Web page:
Tuesday, July 16, 2013

E is for Extinction: Best X-Men story of All-Time?

In the late-90s, the X-Men hit a creative "wall" where everything was just stale and old hat. The characters were boring and there was no momentum in the series. Marvel decided that they needed to reinvigorate their stale flagship title, X-Men, and handed the reins over to the mad genius known as Grant Morrison. Morrison is one of the best writers on the planet, not just in the comic industry. He has an amazing understanding of the characters he writes and has a habit of introducing some of the craziest fucking ideas you will ever read or see. He took the cast of characters in the X-Men and focused on a small section of them which included Jean Gray, Cyclops, Beat, Wolverine, Emma Frost, and Professor X. He added in the supporting cast consisting of the students that inhabit the Xavier's School for Gifted Youngsters.

E is for Extinction is the first arc in Grant Morrison's definitive run and is one of my favorite story arcs in comic history. The arc centers around the villain, Cassandra Nova, and her quest to eradicate the mutant gene from existence. We are talking full blown genocide, not a battle to kill one mutant, but to eradicate the race completely. She creates "wild Sentinels" which are not bound by directives and are able to adapt to certain situations which make them much more dangerous. She sends a few large "wild Sentinels" to Genosha, a sovereign mutant nation, and proceeds to murder 16 million mutants in a matter of minutes.  The arc deals with the ramifications of this act and shows us just how much of a force Cassandra Nova can be.

This was the first time that I had ever seen a writer of X-Men delve into the social issues that are inherent to the series. We see how many people in the Marvel Universe are outwardly racist towards the mutants simply because they are different looking. Most of the students at the school are horrific looking but most people never try and get to know them, they simply mark them as freaks and are scared of them. The character of Beak, a kid with bird-like features, is shunned by even some of his own kind because his outward appearance is categorized as grotesque. He is an extremely interesting character and ends up playing a huge role in Morrison's run on X-Men and has been sadly shelved by most writers since. The idea of mutants being closeted and hidden from the world is nothing new, but Morrison tackles the subject head on and it all comes to a head at the end of the arc, and it is spectacular.

Genocide was the most disturbing aspect to show up in this arc. There have been plans to eliminate mutants before, but they were mostly limited to regulating them and keeping them oppressed. Morrison takes it a step further and asks the question, "What if someone wanted to eliminate Mutants from existence?". This isn't a Scarlet Witch depowering people, this is bunch of massive Sentinel murdering millions of mutants in the blink of an eye. One of the most poignant scenes in the arc is when Xavier is in Cerebra dn you are seeing the count of the lives on Genosha just counting down to zero, and he keeps mentioning how he keeps seeing lights go out. That is him feeling and experiencing the deaths of millions of people, it is simply one of the most fucked up and disturbing scenes in comic history.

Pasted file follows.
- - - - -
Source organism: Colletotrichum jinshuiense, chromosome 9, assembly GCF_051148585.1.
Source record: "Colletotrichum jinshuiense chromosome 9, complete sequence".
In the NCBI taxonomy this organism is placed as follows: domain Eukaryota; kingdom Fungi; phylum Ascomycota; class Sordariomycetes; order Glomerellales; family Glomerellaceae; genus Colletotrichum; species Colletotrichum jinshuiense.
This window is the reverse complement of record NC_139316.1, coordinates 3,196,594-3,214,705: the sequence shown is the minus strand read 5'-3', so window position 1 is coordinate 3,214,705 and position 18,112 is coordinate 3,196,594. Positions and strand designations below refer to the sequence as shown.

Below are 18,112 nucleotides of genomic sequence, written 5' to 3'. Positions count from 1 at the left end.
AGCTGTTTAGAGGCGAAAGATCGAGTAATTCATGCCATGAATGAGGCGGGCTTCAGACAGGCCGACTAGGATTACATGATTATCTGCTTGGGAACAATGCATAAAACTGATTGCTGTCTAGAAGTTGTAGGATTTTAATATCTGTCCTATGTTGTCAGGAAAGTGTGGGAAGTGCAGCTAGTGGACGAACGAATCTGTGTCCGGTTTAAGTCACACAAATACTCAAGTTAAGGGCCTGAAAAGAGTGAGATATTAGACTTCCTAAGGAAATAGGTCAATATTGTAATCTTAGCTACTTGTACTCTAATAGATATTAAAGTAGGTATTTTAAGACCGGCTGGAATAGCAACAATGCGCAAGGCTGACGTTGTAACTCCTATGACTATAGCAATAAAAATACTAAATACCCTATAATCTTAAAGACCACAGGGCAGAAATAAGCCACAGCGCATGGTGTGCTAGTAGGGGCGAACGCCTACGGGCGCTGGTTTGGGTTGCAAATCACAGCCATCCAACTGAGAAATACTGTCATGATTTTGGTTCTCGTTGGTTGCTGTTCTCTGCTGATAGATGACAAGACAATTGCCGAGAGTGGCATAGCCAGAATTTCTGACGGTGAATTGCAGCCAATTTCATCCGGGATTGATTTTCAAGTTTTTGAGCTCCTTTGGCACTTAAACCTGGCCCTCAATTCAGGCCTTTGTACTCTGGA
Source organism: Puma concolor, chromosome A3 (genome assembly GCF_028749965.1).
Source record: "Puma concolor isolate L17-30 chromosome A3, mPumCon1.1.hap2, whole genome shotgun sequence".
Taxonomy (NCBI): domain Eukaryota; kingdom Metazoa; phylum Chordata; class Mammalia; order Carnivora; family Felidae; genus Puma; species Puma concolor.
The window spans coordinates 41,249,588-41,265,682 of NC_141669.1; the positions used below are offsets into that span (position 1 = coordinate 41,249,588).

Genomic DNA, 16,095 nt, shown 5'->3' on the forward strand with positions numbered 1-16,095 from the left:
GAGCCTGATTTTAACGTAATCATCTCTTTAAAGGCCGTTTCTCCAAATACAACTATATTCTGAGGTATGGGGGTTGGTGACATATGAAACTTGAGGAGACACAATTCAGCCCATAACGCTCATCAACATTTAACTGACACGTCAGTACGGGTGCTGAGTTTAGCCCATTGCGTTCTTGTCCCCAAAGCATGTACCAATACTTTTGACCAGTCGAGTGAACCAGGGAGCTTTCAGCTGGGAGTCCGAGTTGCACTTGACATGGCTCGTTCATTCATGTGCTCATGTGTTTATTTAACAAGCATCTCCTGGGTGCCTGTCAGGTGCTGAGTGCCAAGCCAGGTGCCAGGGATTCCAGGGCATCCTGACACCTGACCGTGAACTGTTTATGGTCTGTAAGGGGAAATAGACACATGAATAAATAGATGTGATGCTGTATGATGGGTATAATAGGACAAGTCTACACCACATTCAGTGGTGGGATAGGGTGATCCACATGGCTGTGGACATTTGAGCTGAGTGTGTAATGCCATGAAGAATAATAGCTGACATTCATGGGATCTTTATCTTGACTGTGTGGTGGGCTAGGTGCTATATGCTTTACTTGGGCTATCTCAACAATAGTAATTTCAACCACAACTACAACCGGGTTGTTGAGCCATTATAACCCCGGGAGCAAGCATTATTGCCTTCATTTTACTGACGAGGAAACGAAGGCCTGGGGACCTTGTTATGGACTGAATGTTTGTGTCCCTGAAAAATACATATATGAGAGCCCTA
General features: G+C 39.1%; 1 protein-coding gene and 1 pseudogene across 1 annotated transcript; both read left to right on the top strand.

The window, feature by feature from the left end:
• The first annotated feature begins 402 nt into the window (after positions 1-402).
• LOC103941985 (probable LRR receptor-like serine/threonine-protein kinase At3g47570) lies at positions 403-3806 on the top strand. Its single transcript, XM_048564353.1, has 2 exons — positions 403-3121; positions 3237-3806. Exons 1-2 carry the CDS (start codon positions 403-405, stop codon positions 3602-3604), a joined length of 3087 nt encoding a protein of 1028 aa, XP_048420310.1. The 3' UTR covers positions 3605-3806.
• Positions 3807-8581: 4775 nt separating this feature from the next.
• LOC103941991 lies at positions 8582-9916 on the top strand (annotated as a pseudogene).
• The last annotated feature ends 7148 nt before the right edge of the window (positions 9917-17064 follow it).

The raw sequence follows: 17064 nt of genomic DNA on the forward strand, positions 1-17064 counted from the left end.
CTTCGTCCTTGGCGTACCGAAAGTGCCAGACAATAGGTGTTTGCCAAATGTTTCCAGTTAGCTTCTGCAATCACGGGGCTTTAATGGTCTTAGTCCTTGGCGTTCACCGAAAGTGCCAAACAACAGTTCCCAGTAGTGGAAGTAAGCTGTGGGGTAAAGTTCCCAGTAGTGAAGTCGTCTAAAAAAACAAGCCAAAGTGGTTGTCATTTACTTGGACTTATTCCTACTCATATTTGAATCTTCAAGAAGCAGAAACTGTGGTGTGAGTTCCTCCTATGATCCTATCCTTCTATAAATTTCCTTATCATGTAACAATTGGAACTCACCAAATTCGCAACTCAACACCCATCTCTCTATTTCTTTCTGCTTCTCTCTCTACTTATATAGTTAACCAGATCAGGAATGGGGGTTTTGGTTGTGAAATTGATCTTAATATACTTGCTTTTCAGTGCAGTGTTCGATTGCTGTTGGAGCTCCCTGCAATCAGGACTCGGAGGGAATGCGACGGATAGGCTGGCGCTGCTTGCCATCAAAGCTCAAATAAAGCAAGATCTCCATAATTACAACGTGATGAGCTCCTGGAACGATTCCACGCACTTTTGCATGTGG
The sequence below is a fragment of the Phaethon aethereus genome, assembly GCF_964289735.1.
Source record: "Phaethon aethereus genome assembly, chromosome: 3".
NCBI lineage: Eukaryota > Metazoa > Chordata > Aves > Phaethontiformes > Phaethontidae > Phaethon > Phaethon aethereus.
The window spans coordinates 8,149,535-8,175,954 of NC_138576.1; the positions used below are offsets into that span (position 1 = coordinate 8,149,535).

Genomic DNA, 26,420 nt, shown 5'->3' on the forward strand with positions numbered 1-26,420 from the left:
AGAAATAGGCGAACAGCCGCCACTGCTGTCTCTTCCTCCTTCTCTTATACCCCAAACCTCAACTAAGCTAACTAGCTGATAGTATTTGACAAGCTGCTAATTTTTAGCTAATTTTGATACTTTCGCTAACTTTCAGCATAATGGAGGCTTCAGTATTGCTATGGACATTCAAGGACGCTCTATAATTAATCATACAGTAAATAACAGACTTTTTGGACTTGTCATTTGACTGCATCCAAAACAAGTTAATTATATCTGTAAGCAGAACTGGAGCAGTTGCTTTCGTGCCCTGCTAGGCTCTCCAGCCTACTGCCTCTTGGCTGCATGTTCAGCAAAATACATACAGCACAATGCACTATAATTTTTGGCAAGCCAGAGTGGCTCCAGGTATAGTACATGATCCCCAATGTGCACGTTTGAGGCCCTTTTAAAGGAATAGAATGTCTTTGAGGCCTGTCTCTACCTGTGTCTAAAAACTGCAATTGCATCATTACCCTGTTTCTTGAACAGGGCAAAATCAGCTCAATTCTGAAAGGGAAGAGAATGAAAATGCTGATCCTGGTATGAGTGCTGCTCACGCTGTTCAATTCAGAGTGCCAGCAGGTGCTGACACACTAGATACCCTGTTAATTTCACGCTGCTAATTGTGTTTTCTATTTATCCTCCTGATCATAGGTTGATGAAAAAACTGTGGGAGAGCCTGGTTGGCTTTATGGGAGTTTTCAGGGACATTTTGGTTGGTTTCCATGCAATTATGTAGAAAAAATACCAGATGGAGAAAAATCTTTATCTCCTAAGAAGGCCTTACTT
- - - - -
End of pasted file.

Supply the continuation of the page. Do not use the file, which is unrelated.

It was also really refreshing to see Frank Quitely, one of the best artists in comic history, not draw the X-Men as these buff and sexy protectors of the Mutant race. Most of the mutants are shown to be deformed by their mutations and even the main cast is not drawn as "pretty" as they normally are. Wolverine is a short, hairy, greasy looking bastard and Beast looks like a "beast", more animal than man. The rest of the main cast has their own distinct looks but those two stood out to me. Quitely has the ability to make all of his characters look very distinct and different from one another which is great for a series that focuses on so many character, each having their own different set of abilities.

This was just the first arc in what is the best run in X-Men publication history. Morrison did what so few writers are able to do, and made the X-Men interesting on a personal level with the reader. He made you invested in their lives, not just their actions, and that is the mark of a truly gifted writer. His willingness to tackle social subjects was a welcome addition to the comic world and his character creations were next level. The only other writer I have ever seen Marvel give this level of freedom with characters is Jonathan Hickman, and they are currently letting him do it with The Avengers. The overall craziness might not be there but they are letting him guide these huge conjoined story arcs with a main goal in mind and it is our job to see it through to its conclusion.

This is one of those times where I shouldn't even have to tell you to go read this. But, you need to go read this right now. The following two arc follow in the same footsteps as E is for Extinction, are excellent in their own rights, but this sits alongside Joss Whedon's "Gifted" arc in Astonishing X-Men as the best X-Men stories of all-time. Download it or buy it, just read it.